Rose d'Arabie, by Armani PrivĂ© 
Very nice - oud warmed with amber, vanilla and damascus rose, but it's far too light and fleeting for this price. If I had money to recklessly throw away, I'd buy this as a daytime oud/rose.

Oud Cashmere Mood by Maison Francis Kurkdjian, Much as I love others from MFK's oud series, this appealed the least to me, probably because it's a more masculine, harsh take on oud with a hefty dose of labdanum (a resin from the rock rose plant). I find labdanum quite goaty and sweaty, so it really depends on what it's paired with. In this case I find the combination of oud and labdanum too dirty and animalic -a bit like something left to dry on the bottom of a shoe, I'm sorry to say. For others though (and I think men more likely) this dirty aspect may have a pleasingly satanic beastiness to it.

Attar Al Kaaba by Al Haramain Perfumes 
The real deal, therefore a slightly more challenging perfume. I dab it on every so often just for that odd perfume hit which I think of as the equivalent to enjoying mustard! This is definitely medicinal at first, but into dry-down it becomes more and more like the lingering incense scent you'd expect to find on the clothing of someone who works in a Bazaar. The rose is powerful, quite clean and hard edged, the oud almost chlorine-like, but there's underlying amber and sandalwood, so that into drydown the effect is like rose-scented treacle (though not as sweet) quite more-ish. The name refers of course to the journey to Mecca and the black cube-shaped building at the centre of Islam's most sacred mosque, so the perfume is correspondingly challenging, yet rewarding in the end.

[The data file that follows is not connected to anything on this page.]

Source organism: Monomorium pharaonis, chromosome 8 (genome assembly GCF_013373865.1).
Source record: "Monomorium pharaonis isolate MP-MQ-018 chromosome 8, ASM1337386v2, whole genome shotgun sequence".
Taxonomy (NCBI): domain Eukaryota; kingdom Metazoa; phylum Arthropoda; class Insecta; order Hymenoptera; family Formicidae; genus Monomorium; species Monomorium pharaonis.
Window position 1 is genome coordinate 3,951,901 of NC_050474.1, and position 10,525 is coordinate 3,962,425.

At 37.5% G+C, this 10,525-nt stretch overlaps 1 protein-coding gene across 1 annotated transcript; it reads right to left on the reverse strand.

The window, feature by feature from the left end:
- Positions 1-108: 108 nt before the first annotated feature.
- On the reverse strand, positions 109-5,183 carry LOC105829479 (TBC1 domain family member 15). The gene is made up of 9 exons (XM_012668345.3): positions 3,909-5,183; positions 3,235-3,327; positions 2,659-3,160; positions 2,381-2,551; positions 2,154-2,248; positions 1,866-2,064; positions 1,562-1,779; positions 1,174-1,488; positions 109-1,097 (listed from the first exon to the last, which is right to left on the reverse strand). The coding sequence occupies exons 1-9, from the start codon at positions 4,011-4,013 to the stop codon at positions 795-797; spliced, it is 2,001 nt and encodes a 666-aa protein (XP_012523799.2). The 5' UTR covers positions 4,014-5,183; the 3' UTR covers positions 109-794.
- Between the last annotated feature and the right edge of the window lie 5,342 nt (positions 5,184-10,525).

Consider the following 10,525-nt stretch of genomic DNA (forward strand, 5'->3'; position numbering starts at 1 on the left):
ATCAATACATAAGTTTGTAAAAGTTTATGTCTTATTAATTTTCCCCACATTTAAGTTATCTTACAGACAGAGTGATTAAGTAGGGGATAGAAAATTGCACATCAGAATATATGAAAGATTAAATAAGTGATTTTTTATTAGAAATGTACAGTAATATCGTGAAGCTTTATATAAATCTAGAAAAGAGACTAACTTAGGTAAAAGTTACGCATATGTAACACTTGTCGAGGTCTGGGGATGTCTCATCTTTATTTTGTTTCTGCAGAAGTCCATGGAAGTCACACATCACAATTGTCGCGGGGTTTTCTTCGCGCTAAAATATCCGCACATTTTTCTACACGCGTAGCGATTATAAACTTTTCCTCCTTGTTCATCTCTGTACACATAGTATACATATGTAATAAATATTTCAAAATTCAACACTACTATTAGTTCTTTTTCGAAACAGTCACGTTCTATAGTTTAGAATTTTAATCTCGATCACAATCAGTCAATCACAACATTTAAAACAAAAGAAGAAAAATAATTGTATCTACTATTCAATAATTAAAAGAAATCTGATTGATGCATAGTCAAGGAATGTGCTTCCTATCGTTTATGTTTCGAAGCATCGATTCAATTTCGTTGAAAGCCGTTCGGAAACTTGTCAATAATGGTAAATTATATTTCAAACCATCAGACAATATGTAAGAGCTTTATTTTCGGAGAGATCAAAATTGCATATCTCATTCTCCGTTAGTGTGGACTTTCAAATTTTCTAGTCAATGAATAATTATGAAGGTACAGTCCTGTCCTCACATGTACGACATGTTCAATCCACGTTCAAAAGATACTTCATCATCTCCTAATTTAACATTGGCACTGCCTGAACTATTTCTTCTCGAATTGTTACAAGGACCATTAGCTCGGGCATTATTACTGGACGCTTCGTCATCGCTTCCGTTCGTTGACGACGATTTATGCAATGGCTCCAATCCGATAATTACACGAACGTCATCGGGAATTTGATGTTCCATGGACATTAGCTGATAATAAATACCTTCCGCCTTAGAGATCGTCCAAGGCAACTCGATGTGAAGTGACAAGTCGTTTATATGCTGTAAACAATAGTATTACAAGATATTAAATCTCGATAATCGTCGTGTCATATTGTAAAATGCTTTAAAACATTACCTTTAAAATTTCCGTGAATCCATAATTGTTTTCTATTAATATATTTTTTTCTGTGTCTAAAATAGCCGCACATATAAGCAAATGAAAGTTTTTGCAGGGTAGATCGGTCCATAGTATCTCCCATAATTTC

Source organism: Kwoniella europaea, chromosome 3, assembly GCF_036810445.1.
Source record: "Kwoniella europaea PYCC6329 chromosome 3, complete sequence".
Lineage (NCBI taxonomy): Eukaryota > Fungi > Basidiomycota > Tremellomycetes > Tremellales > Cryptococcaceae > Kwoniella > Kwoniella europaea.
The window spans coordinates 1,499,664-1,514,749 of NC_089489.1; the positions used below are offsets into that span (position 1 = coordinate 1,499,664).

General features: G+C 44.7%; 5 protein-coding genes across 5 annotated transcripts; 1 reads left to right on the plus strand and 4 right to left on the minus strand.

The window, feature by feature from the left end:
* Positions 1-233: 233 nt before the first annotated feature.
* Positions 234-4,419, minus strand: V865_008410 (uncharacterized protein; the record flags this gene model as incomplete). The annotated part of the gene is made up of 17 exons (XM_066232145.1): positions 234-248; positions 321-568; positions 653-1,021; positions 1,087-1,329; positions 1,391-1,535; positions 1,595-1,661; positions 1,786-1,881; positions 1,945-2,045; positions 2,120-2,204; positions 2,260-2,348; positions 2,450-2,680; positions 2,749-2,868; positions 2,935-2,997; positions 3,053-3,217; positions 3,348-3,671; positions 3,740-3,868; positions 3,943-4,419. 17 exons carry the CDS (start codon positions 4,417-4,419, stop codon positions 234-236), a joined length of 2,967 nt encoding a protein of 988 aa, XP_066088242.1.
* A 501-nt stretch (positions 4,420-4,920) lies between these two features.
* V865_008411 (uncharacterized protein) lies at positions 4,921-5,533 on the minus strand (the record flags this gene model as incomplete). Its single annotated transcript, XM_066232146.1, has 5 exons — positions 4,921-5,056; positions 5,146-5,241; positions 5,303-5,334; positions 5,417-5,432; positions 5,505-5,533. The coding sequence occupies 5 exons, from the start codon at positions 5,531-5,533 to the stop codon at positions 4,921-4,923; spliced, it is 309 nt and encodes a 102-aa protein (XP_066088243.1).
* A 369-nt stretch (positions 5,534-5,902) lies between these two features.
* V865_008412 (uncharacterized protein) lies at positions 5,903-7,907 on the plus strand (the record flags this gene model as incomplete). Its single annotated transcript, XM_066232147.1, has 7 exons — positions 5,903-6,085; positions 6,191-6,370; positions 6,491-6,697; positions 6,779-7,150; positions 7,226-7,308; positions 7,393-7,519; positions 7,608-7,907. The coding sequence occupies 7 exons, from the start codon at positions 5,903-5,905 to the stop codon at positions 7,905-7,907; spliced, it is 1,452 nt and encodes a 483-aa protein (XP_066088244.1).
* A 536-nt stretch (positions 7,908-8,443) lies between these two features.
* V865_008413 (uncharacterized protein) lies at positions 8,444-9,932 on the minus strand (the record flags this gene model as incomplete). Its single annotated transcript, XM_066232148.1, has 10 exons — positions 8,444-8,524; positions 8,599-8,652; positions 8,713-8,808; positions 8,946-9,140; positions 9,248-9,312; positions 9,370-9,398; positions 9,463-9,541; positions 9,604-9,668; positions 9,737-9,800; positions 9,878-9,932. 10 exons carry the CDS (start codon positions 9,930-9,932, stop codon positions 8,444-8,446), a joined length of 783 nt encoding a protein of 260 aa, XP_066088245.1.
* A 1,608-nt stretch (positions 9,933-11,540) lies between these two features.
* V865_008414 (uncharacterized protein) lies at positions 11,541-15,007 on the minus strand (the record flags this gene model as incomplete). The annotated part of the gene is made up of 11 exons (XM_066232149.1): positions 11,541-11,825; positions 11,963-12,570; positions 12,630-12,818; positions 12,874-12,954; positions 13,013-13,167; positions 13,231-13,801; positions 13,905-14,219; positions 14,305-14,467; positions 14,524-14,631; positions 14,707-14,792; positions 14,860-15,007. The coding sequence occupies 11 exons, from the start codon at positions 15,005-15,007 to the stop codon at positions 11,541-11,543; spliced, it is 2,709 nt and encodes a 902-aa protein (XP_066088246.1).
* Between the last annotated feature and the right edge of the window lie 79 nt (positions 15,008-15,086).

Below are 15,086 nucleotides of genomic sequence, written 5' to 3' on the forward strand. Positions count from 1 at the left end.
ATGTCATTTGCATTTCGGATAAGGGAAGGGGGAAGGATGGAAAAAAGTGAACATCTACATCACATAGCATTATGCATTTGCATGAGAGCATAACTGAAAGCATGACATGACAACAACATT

Oud Velvet Mood, by Maison Francis Kurkdjian.
If you can imagine a velvety/dusty tarry effect, I think that describes the texture and scent of this perfume quite well. Dusted with saffron and cinnamon, the effect is warm and pleasing, though the tarriness of oud remains throughout. As someone who likes leather scents (which often use birch tar notes for the leather effect) I enjoy this, but I wouldn't describe it as feminine or elegant. It's more of an outdoorsy effect, which is lovely in its way.

Arabian Nights by Jesus Del Pozo
I really enjoyed this perfume from the sample I was gifted a while back by a generous member of Oud is balanced by an abstract, elegant bouquet of woods, rose, herbs and grasses. The effect is a very blended oud, not in-your-face yet distinct because of oud. I wore it first on a warm summer's day nd found it highly refreshing. This perfume is described as 'for men' but I think it's quite unisex.

Oud Silk Mood, by Maison Francis Kurkdjian.
To me, this has exactly the right blend of that oud-y smoky astringent/dry bite alongside a beautiful rich, sweet rose and hazy musks, to make this elegant, intriguing and mysterious. It's very distinct and I'd say ideal for evening, especially when wearing something either ethnic and silky, or black with a contemporary, arty cut. It's stylish and unusual. Other notes include papyrus grass and chamomile and while I can't say I identify these notes alongside oud and rose, there is a haziness and dry quality that's really lovely.

Lastly my favourite so far, Santal Royale by Guerlain, combining the usual suspects - rose, sandalwood, a hint of cinnamon, leather and of course oud, but also jasmine, neroli and peach. The last three alongside sandalwood are maybe what gives this a softer edge, not so challenging, with the oud adding a small bite but not taking over. It's very soft, very unisex and perfect for cooler weather.